Mrs Hinch has surprised fellow cleaning-enthusiasts with a recent Zoflora hack.

The influencer, who has a whopping 3.7m Instagram followers, posted her trick for getting your room to smell like Zoflora.

Fans love the disinfectant for its attractive scents – some of which smell like designer perfumes.

But, followers have branded Mrs Hinch’s tip as “dangerous”.

Sophie Hinchcliffe, 30, a mum-of-one, posted the trick to her Insta stories, reports the Daily Record.

She said to add boiling water to a jar filled with some Zoflora.

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Mrs Hinch said it was “the only way I can work out if I like a new scent”.

However, Sophie’s tip has been criticised – and some fans are asking if she knows what she’s doing.

Plus, the manufacturers of Zoflora have also come out to warn against following Sophie’s example.

They said that mixing the disinfectant with boiling water should not be done as the results “have not been tested”.

Posting to the “ Mrs Hinch Made me Do It ” Facebook page, Emma Stephanie said: "Can't believe I'm having to write another warning.... please, please, please… do not mix Zoflora with boiling water.

“It is a disinfectant, it is not meant to be inhaled.

“I am obviously not talking about when being used for cleaning, I am talking about leaving it out on a counter all night with the sole purpose of the ‘fragrance’ filling the room/house."

Sophie said that she likes to fill a jar with the disinfectant and boiling water

She added: “If you want your room to smell nice, use a wax melt?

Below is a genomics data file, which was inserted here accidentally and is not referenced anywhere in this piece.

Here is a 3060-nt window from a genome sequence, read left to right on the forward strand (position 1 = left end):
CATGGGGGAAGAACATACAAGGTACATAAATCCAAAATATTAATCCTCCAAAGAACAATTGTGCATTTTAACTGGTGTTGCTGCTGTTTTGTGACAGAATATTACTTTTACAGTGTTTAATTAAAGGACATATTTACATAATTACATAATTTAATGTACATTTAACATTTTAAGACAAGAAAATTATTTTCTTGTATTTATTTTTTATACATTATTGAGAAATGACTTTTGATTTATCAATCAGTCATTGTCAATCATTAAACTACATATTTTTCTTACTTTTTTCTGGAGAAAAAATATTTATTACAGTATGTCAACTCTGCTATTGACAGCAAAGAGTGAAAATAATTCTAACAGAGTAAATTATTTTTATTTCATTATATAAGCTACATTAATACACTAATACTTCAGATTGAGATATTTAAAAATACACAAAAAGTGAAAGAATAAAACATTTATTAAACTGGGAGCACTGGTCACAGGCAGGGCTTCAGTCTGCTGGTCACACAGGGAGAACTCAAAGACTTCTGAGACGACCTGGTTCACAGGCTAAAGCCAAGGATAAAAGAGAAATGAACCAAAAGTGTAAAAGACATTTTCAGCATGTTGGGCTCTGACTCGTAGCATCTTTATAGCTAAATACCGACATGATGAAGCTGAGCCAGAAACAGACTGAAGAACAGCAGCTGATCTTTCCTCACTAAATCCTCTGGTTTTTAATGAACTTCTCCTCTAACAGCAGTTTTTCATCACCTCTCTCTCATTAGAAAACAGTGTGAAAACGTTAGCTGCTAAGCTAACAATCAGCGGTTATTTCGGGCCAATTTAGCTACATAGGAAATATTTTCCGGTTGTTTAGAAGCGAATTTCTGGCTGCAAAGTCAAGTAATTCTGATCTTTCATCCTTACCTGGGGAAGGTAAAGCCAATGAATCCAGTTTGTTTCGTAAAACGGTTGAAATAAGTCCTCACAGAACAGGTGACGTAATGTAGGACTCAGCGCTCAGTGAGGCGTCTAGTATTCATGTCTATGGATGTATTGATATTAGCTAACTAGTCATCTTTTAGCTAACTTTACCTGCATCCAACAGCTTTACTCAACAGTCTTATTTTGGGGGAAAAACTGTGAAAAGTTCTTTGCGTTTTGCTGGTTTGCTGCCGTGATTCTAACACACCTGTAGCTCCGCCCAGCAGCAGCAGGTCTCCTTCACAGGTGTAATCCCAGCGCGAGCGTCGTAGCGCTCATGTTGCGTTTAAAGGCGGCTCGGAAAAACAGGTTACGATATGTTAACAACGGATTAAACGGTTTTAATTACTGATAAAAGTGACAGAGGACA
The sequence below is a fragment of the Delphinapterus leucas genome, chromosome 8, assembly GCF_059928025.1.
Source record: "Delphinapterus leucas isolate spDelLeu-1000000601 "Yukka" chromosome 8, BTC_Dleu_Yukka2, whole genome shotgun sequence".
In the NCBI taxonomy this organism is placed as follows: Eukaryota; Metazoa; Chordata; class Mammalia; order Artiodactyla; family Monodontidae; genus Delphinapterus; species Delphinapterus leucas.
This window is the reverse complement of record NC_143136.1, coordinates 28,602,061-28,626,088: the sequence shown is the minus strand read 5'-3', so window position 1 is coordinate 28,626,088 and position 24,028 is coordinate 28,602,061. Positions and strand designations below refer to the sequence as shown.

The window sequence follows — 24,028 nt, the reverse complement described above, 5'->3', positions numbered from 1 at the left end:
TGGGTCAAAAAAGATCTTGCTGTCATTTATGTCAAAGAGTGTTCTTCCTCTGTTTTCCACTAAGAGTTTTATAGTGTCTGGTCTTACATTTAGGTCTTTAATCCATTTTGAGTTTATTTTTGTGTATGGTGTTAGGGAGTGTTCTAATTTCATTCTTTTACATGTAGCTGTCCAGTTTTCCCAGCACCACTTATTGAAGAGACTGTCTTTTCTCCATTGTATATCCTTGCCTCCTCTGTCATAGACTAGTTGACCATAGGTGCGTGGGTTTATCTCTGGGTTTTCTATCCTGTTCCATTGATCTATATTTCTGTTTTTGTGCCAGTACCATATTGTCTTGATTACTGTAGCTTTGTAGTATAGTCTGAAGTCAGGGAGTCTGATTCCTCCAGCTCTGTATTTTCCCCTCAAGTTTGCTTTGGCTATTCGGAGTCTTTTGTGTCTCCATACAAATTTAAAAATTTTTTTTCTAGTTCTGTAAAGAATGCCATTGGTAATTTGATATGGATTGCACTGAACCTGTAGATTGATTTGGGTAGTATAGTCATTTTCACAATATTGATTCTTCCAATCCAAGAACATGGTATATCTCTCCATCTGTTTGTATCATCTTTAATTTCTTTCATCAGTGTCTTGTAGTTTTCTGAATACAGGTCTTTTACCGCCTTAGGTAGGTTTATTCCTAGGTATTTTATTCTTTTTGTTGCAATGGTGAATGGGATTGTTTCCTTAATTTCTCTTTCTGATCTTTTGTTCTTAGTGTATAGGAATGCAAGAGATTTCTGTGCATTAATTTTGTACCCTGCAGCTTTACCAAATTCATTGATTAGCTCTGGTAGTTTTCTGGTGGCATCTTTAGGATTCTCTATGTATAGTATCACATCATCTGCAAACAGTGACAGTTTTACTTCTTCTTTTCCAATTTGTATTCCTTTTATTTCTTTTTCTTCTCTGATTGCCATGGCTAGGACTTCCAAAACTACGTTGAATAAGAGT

“Rather than advocating on Instagram to leave Zoflora sitting in boiling water to release its fumes all night?”

She continued: “And I'm not here to pick her apart.

“Although God forbid you recommend against doing something dangerous if she's done it… might as well have killed someone!"

Other Hinch fans pitched in with their take on the situation.

One person said: “Honestly still can’t get my head round how people are practically huffing household disinfectant.”

A second commented: “Boiling water creates steam, Zoflora is in that steam and is shouldn't be inhaled.

“A lot of people here stating that they get headaches /asthma reactions when they use it.”

A fan called Mrs Hinch out on Facebook

Another said: "Both the liquid and vapour are highly flammable and the advice is to avoid contact with heat (hot water is by its very definition a heat source).

“It suggests firefighters wear BA when dealing with it.

“If you have fumes in your kitchen near a boiler with a naked flame the results could be catastrophic."

Others joked that Zoflora should come out with a range of candles or diffusers so fans can get their fragrance fix without endangering themselves.

One reminded the group to be kind to Sophie and said: “I think people need to remember Mrs Hinch is just a normal woman who cleans her home.

“Not a professional cleaner or someone who invents cleaning products.”

A Zoflora spokeswoman said: "We do not advise using Zoflora with boiling water as this has not been tested, and could potentially negatively impact the ingredients within Zoflora and the vapour they release.

"The use of boiling water offers no benefits in terms of the disinfecting properties of Zoflora, and we therefore recommend using with cool or warm water.

“All of our recommended product uses are related to the elimination of bacteria and viruses as Zoflora is an effective disinfectant, and we therefore do not recommend any use which isn’t aligned to the function of this type of product.”

Daily Star Online contacted Mrs Hinch for comment.